They were three sisters. So her mother had to face the consequences for not giving birth to a boy by society. However, her parents supported all three sisters and made them educated and selfreliant. When they moved to Delhi, her father was then in charge of conducting the 1991 Census. Declining child sex ratio from 1981 to 1991 had appeared as a conundrum to many. She says, “My father was sure this was not due to under enumeration, migration and such other factors. Discussions were initiated by him on intense son preference in India and sexselective abortion leading to declining child sex ratio (number of girls in the 0-6 years age group was lesser than number of boys). These issues became a part of our dining table discourse at home. It touched a chord in my heart due to the insensitive remarks made to us in childhood for not having biological brothers. I started reading on the issue and delving into its complexities.” A new journey
It led her to start a campaign called CAFF (then called the Campaign against Female Foeticide), which was initiated with the support of the Centre for Women’s Development Studies (CWDS). The CWDS fired the feminist in her. Meeting leading women activists like Vina Mazumdar and others, there was a lifechanging experience. With their support the campaign was able to generate awareness and advocacy on the issue of missing girls in India.
The CAFF which is now known as CAPF continues to work on the issue by engaging with the youth in Delhi. Awareness generation, advocacy, research, documentation and support and counseling to women survivors are some of its activities.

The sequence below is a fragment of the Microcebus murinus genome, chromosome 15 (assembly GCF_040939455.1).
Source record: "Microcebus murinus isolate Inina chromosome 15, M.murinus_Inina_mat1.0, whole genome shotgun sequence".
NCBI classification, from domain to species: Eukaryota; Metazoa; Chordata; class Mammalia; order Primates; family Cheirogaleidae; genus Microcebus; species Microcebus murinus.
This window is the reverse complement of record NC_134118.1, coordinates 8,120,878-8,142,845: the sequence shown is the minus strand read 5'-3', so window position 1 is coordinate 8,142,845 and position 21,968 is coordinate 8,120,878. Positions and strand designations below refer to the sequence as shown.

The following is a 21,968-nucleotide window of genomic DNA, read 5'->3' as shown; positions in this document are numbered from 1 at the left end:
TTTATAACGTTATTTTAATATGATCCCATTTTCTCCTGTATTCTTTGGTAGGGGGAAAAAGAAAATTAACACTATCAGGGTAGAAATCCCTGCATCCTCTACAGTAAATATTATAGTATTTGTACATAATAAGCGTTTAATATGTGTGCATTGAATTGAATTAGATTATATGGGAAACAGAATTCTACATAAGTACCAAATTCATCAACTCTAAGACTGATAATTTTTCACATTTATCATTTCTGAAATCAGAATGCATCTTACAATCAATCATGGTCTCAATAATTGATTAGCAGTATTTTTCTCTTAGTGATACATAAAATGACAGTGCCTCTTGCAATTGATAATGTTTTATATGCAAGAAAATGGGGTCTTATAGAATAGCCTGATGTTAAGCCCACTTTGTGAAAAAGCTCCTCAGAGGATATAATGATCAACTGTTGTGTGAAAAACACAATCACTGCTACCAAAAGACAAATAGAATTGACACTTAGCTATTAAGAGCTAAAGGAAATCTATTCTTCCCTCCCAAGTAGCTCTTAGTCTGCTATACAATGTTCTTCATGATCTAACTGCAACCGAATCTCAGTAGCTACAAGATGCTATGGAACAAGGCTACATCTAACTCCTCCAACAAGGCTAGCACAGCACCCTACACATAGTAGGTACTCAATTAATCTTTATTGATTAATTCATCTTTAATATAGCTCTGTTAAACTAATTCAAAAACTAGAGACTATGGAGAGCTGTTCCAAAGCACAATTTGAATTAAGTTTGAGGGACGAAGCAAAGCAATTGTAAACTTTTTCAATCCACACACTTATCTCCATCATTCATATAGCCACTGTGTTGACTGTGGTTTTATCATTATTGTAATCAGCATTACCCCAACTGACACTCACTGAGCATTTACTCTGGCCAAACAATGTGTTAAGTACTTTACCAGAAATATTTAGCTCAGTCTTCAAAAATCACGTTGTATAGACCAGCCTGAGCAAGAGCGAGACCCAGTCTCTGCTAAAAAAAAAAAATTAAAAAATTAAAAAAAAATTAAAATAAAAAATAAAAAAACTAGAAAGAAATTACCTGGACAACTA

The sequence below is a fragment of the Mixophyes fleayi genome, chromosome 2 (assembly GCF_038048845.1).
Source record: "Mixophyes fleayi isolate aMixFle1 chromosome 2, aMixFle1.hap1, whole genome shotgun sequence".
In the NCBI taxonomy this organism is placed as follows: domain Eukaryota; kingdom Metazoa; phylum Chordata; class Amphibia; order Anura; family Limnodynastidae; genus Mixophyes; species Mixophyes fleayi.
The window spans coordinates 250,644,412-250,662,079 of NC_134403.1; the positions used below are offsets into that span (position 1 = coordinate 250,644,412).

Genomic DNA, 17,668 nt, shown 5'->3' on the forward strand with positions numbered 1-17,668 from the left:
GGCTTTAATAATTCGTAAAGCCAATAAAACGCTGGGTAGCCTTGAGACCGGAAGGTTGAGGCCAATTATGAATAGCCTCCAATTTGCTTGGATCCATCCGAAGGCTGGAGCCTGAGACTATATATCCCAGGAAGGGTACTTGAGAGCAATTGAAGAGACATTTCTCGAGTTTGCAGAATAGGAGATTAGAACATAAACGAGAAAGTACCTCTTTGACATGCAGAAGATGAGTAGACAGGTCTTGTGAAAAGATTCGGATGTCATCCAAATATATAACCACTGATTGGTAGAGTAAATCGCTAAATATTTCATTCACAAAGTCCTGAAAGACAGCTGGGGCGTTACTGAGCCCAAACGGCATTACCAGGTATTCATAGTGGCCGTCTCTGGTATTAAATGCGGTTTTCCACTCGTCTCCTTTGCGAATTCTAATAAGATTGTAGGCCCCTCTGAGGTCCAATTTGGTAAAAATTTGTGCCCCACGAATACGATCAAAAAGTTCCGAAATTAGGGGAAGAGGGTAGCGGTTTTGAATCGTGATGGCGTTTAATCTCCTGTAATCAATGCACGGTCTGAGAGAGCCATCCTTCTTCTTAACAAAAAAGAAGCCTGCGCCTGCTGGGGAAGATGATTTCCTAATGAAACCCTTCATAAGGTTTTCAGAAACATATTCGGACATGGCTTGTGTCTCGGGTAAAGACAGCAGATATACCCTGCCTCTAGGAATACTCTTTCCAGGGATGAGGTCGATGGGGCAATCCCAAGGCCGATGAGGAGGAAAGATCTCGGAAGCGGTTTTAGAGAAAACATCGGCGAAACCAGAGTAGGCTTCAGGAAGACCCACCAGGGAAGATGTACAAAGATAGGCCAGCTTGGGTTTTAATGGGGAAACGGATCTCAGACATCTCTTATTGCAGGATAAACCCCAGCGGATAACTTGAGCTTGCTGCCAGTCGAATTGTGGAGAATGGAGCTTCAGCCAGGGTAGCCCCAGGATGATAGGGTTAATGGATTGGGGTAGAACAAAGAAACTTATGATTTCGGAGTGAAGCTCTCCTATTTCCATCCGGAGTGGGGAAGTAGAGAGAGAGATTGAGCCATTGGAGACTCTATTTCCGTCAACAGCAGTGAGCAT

Eve Ensler, the writer of Vagina Monologues and Kamla Bhasin, a leading feminist activist from India are also two women who have inspired her journey. She has also written a televised serial on the issue called Atmaja. Being the proud mother of a single daughter, Bijayalaxmi makes a strong appeal to all parents in India to celebrate their daughters and give them wings to fly.
After doing so much for a cause which is disturbing for every human being and the country, she feels she has not reached anywhere in terms of achievements. There is much more to be done. This journey of countering gender discrimination, especially in terms of daughter aversion, is a meaningful one. “My sense of passion, outrage and anguish against gender violence has not diminished with time. And I think that is something I can be proud of.my advice to girls and women, not just in India but all over the world, would be to be alert to patriarchy and concomitant gender discrimination. They should always question it and have zero tolerance for it. Developing a sense of self through reading, learning and engaging on issues of gender is important for both women and men. I would advise women and girls to break their silence on gender violence, to participate in movements and collectives fighting against gender discrimination and violence. They should know that their rights are not dependent on patriarchy but on constitutional laws and the ideas and spirit of human rights. We should all know that what we are asking for is basic and integral to human rights and dignity. If women are self-reliant and conscious then only they will be able to claim their rights”.
Dr.bijayalaxmi Nanda feels that the overall Indian scenario did reveal that the women’s movements are engaged in protests, discussions, debates and seminars on gender issues, but in terms of a radical citizen’smovement to guarantee widespread change on the issue, a lot still requires to be done. She strongly advocates the ‘syncretic feminist perspective’, which in her view is like Sufism, like a Meerabai song.
Her future plans are to work on equality consciousness for the youth including all genders. She sees herself as a moving vehicle to bring about gender equality. We
THE CAFF WHICH IS NOW KNOWN AS CAPF CONTINUES TO WORK ON THE ISSUE BY ENGAGING WITH THE YOUTH IN DELHI. AWARENESS GENERATION, ADVOCACY, RESEARCH, DOCUMENTATION AND SUPPORT AND COUNSELING TO WOMEN SURVIVORS ARE SOME OF ITS ACTIVITIES.
Never have regrets because at one point everything you did in life was exactly what you wanted.